Some states have stopped paying for public retirees' health care benefits in response to rising health care costs and squeezed budgets, the Wall Street Journal reports.
By the numbers: There's about a $600 billion gap between what states have promised retirees — mostly in health benefits — and what they have actually saved up, according to government data compiled by Eaton Vance Corp.
The big picture: The decisions are separate from pension benefits. It's easier legally to cut retirees' health care benefits than pensions, which drives some of these decisions.
- North Carolina will no longer pay workers' health benefits once they retire, starting with new workers hired in 2021.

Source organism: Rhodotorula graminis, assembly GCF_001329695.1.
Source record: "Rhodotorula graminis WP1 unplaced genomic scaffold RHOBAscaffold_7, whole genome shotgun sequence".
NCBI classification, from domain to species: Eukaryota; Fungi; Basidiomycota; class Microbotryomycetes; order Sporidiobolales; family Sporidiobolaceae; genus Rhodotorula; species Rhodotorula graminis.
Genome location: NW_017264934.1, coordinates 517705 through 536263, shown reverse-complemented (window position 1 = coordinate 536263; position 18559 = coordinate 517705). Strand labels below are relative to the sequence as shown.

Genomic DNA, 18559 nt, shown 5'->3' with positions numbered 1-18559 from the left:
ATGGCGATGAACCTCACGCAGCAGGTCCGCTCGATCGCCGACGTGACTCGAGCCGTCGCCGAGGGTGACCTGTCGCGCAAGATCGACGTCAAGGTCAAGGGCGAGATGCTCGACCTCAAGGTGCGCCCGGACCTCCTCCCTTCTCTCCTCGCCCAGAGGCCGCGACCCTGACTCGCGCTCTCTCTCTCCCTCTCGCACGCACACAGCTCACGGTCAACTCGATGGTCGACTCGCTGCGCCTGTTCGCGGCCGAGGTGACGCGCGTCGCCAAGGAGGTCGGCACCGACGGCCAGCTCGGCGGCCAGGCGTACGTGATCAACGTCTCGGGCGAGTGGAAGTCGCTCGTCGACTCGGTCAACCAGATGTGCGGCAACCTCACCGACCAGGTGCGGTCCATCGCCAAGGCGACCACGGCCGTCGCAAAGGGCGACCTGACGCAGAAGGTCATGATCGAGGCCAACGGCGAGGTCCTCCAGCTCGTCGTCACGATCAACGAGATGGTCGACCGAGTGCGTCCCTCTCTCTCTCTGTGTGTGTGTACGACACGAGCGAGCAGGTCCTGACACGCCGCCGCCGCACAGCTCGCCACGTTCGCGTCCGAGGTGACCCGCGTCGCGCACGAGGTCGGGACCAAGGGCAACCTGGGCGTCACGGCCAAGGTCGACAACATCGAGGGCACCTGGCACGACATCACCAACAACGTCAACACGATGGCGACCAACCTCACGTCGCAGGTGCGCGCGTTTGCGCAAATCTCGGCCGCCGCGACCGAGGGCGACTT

- Kansas has asked retirees to pay their entire premiums, which have jumped to as much as $1,000 a month. And Iowa has capped its flagship university's contribution to retirees' health care.
- When Kansas made these changes beginning in 2017, three-quarters of enrollees dropped out. And the state's retiree health care liability dropped from $6.1 million to $508,000.
My thought bubble: The problem of rising health care costs is even more dire at the federal level, but states — unlike the federal government — must balance their budgets.